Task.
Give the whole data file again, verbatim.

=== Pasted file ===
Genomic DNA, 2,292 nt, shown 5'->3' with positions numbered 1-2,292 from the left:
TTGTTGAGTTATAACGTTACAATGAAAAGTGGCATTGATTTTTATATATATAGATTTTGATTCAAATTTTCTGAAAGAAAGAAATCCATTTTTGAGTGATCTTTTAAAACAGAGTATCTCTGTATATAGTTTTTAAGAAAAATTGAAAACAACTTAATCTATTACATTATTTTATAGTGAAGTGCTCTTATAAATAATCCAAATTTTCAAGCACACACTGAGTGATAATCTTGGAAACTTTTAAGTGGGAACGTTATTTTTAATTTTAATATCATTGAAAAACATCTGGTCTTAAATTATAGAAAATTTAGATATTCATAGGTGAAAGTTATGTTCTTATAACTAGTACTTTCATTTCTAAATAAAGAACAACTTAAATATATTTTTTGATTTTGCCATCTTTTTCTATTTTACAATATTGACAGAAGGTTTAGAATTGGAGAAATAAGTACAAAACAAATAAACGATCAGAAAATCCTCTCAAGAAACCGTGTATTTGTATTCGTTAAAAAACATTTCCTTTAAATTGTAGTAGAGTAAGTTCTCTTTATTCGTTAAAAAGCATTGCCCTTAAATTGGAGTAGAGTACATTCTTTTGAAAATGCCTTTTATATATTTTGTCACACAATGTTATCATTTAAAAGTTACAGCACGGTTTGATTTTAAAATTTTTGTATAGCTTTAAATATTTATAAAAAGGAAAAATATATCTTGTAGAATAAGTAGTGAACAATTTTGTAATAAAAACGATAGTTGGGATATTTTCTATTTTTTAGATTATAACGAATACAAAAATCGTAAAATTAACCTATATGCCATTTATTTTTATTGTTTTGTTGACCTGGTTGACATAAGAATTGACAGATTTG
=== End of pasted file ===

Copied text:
Genomic DNA, 2,292 nt, shown 5'->3' with positions numbered 1-2,292 from the left:
TTGTTGAGTTATAACGTTACAATGAAAAGTGGCATTGATTTTTATATATATAGATTTTGATTCAAATTTTCTGAAAGAAAGAAATCCATTTTTGAGTGATCTTTTAAAACAGAGTATCTCTGTATATAGTTTTTAAGAAAAATTGAAAACAACTTAATCTATTACATTATTTTATAGTGAAGTGCTCTTATAAATAATCCAAATTTTCAAGCACACACTGAGTGATAATCTTGGAAACTTTTAAGTGGGAACGTTATTTTTAATTTTAATATCATTGAAAAACATCTGGTCTTAAATTATAGAAAATTTAGATATTCATAGGTGAAAGTTATGTTCTTATAACTAGTACTTTCATTTCTAAATAAAGAACAACTTAAATATATTTTTTGATTTTGCCATCTTTTTCTATTTTACAATATTGACAGAAGGTTTAGAATTGGAGAAATAAGTACAAAACAAATAAACGATCAGAAAATCCTCTCAAGAAACCGTGTATTTGTATTCGTTAAAAAACATTTCCTTTAAATTGTAGTAGAGTAAGTTCTCTTTATTCGTTAAAAAGCATTGCCCTTAAATTGGAGTAGAGTACATTCTTTTGAAAATGCCTTTTATATATTTTGTCACACAATGTTATCATTTAAAAGTTACAGCACGGTTTGATTTTAAAATTTTTGTATAGCTTTAAATATTTATAAAAAGGAAAAATATATCTTGTAGAATAAGTAGTGAACAATTTTGTAATAAAAACGATAGTTGGGATATTTTCTATTTTTTAGATTATAACGAATACAAAAATCGTAAAATTAACCTATATGCCATTTATTTTTATTGTTTTGTTGACCTGGTTGACATAAGAATTGACAGATTTG